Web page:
I Found Jesus

I wore jeans and a t-shirt that Easter.

But what I remember most was the thick, dark cape I wore over them.

It was soft and warm and it had a hood that hid my face. I needed that hood because I was portraying the woman caught in adultery at all five Easter services at our church.

I needed that hood to hide my shame and despair.

To this day, it remains one of my most memorable, intimate Easters. I didn't have to worry about dressing up; our wonderful wardrobe department took care of that. I didn't fuss in the kitchen; Corey and I planned to attend our Sunday school's class potluck after church. And since this was before kids, I didn't mess with any of the cultural Easter trappings. There were no Easter baskets, dyed eggs or chocolate bunnies. (Although I'm sure there were Peeps. Marshmallow bunnies, five days stale, have long been my favorite springtime treat.)

It was just me and the cape and the exposed nerves of my soul.

Dramatic dialogues were scattered throughout the service. In personal vignettes, they worked their way toward the cross on Good Friday and ultimately the empty tomb on Easter Sunday.

My part was the darkest, for my story came on Saturday, after Jesus had died. After hope had died. I told of Jesus' rescue of me from my accusers, his mind-boggling forgiveness and admonition to "Go and sin no more." I told of my heart restored, of my life changed, of my faltering discipleship.

And then came the cross. I was thrown into despair. Angry. Bitter. How? Why?

DO YOU SEE MY LORD? He is DEAD! He is DEAD! They have KILLED HIM as they would have killed me! I have NOTHING now! I HAVE NO ONE. THEY KILLED JESUS!

I sobbed. My heart was rent by the living of the grief and confusion and emptiness.

Jesus. My living hope.


And so, weeping, I left the stage and let Peter eventually tell the happy ending to the story. Despair is not the end! What seemed like the greatest evil, God turned on its head and used as the greatest victory and grace.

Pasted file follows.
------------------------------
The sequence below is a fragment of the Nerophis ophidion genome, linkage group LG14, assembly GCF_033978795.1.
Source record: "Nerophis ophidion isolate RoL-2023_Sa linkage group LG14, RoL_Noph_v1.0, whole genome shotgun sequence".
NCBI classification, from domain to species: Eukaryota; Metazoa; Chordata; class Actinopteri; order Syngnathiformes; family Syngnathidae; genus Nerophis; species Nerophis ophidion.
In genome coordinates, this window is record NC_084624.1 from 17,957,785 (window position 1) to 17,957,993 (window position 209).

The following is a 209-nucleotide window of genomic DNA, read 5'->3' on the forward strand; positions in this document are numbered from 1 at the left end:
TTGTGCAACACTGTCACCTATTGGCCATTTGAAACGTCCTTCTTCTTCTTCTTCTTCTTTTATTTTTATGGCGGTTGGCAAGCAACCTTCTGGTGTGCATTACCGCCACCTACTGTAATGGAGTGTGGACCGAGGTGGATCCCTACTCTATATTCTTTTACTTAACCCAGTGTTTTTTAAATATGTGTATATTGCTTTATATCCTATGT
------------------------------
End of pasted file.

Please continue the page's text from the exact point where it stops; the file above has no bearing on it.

The services hinged around the theme "I've Found Jesus" that year, and a small, passionate Gospel-choir sang the Delirious song by the same title. (It's since become one of the anthems of Easter to me.)

Sitting in the shadows against the concrete wall at the back of the church, I would pull the hood over my face and weep again -- but this time with joy. The song resonated in my soul. I would end up throwing the hood off my streaked face and lifting my hands to the heavens and singing and dancing with every cell in my body.
I hear they're singing in the streets, 'cause Jesus is alive!
And all creation shouts aloud that Jesus is alive!

And I will live for all my days
To raise a banner of truth and love.
To sing about my savior's love.
The best thing that happened?
It was the day I met you.

I've found Jesus!
Easter was rich with context for me that year. I've since come to believe it's not possible to celebrate Jesus' resurrection without tasting the bitterness of his loss.

There is nothing like finding Jesus where you knew only death. There is nothing like being found by the One who knows every naked part of your soul and loves you completely anyway. There is nothing like knowing God's redemption and restoration.

My rejoicing wore the same hue as my suffering.

I found Jesus. And he found me.


  1. Growing up in churches that don't put a high emphasis on Good and Holy Friday or Holy Week itself, I've long wondered what is missing from our Resurrection Day celebration. It's usually just a day to work, work, work, from before till after dark, so that "other people" enjoy the Easter services. Only in the past two years have I understood the need to see the darkness, the pain, the sacrifice, in order to fully be filled with the joy of the resurrection.

    Beautiful, Kelly.

  2. This is beautiful, Kelly. I posted last week about how often we skip over the cross - but that the resurrection requires death to have its most meaningful.

  3. wonderfully written and with perfect timing coz I have just found JEsus myself :) and its wonderful

  4. First, I love Delirious! They are really my favorite band ever and I am SO SAD that they will not be touring/recording as a band anymore. I understand why they aren't, but am still sad. "Miracle Maker" is my favorite song by them.

    Second, I love this post. I love it because you make room for the ugly part of the story, the suffering and the crucifixion, that is essential to the joy of the resurrection.

  5. My favorite quote by Arlo Guthrie is "You can't have a light without a dark to stick it in." Without all the ugliness and darkness, there's no need for Jesus or the resurrection.

    I don't think that's where Arlo was going with it. But I still like it.

    I've left you an award over at my blog!

  6. Oh, I loved this post! I do have a problem seeing what's so great about the resurrection when I don't ponder the cross' despair, I do have a problem understanding what's so wonderful about salvation, when I don't face the ugliness of my sin. But praise him! When I face the ugliness, the evil, the discusting work, of me, of the rest of this world.. His BEAUTY shines through, but only when my eyes are first opened to ugliness.

    åslaug abigail